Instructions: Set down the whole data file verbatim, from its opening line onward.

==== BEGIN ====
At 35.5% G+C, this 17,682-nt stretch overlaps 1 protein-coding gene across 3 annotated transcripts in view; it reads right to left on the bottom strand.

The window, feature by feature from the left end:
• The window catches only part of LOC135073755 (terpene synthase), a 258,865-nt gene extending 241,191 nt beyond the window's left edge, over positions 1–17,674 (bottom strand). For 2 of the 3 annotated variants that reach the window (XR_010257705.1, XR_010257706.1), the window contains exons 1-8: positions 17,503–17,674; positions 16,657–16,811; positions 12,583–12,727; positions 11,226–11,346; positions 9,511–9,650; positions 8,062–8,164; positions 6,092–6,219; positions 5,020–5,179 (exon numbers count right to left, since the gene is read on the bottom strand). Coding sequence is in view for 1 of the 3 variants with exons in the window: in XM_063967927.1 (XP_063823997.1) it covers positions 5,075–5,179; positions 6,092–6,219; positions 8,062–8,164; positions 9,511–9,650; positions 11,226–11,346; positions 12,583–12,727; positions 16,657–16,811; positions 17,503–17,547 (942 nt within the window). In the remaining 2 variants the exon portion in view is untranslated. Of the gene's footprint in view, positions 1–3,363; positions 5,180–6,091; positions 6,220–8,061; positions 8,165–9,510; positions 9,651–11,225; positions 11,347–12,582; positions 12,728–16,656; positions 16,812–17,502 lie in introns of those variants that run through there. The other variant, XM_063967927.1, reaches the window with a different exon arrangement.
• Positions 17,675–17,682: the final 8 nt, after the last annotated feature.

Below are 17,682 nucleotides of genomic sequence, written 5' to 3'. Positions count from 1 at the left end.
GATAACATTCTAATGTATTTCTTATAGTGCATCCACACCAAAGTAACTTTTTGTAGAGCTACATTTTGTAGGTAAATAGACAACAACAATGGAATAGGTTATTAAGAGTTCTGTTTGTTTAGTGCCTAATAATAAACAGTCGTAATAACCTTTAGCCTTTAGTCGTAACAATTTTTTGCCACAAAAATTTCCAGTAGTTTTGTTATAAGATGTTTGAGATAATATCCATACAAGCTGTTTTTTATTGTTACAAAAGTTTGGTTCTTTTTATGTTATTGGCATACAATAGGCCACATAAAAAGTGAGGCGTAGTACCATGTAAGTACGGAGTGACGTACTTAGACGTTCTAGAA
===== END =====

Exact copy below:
At 35.5% G+C, this 17,682-nt stretch overlaps 1 protein-coding gene across 3 annotated transcripts in view; it reads right to left on the bottom strand.

The window, feature by feature from the left end:
• The window catches only part of LOC135073755 (terpene synthase), a 258,865-nt gene extending 241,191 nt beyond the window's left edge, over positions 1–17,674 (bottom strand). For 2 of the 3 annotated variants that reach the window (XR_010257705.1, XR_010257706.1), the window contains exons 1-8: positions 17,503–17,674; positions 16,657–16,811; positions 12,583–12,727; positions 11,226–11,346; positions 9,511–9,650; positions 8,062–8,164; positions 6,092–6,219; positions 5,020–5,179 (exon numbers count right to left, since the gene is read on the bottom strand). Coding sequence is in view for 1 of the 3 variants with exons in the window: in XM_063967927.1 (XP_063823997.1) it covers positions 5,075–5,179; positions 6,092–6,219; positions 8,062–8,164; positions 9,511–9,650; positions 11,226–11,346; positions 12,583–12,727; positions 16,657–16,811; positions 17,503–17,547 (942 nt within the window). In the remaining 2 variants the exon portion in view is untranslated. Of the gene's footprint in view, positions 1–3,363; positions 5,180–6,091; positions 6,220–8,061; positions 8,165–9,510; positions 9,651–11,225; positions 11,347–12,582; positions 12,728–16,656; positions 16,812–17,502 lie in introns of those variants that run through there. The other variant, XM_063967927.1, reaches the window with a different exon arrangement.
• Positions 17,675–17,682: the final 8 nt, after the last annotated feature.

Below are 17,682 nucleotides of genomic sequence, written 5' to 3'. Positions count from 1 at the left end.
GATAACATTCTAATGTATTTCTTATAGTGCATCCACACCAAAGTAACTTTTTGTAGAGCTACATTTTGTAGGTAAATAGACAACAACAATGGAATAGGTTATTAAGAGTTCTGTTTGTTTAGTGCCTAATAATAAACAGTCGTAATAACCTTTAGCCTTTAGTCGTAACAATTTTTTGCCACAAAAATTTCCAGTAGTTTTGTTATAAGATGTTTGAGATAATATCCATACAAGCTGTTTTTTATTGTTACAAAAGTTTGGTTCTTTTTATGTTATTGGCATACAATAGGCCACATAAAAAGTGAGGCGTAGTACCATGTAAGTACGGAGTGACGTACTTAGACGTTCTAGAA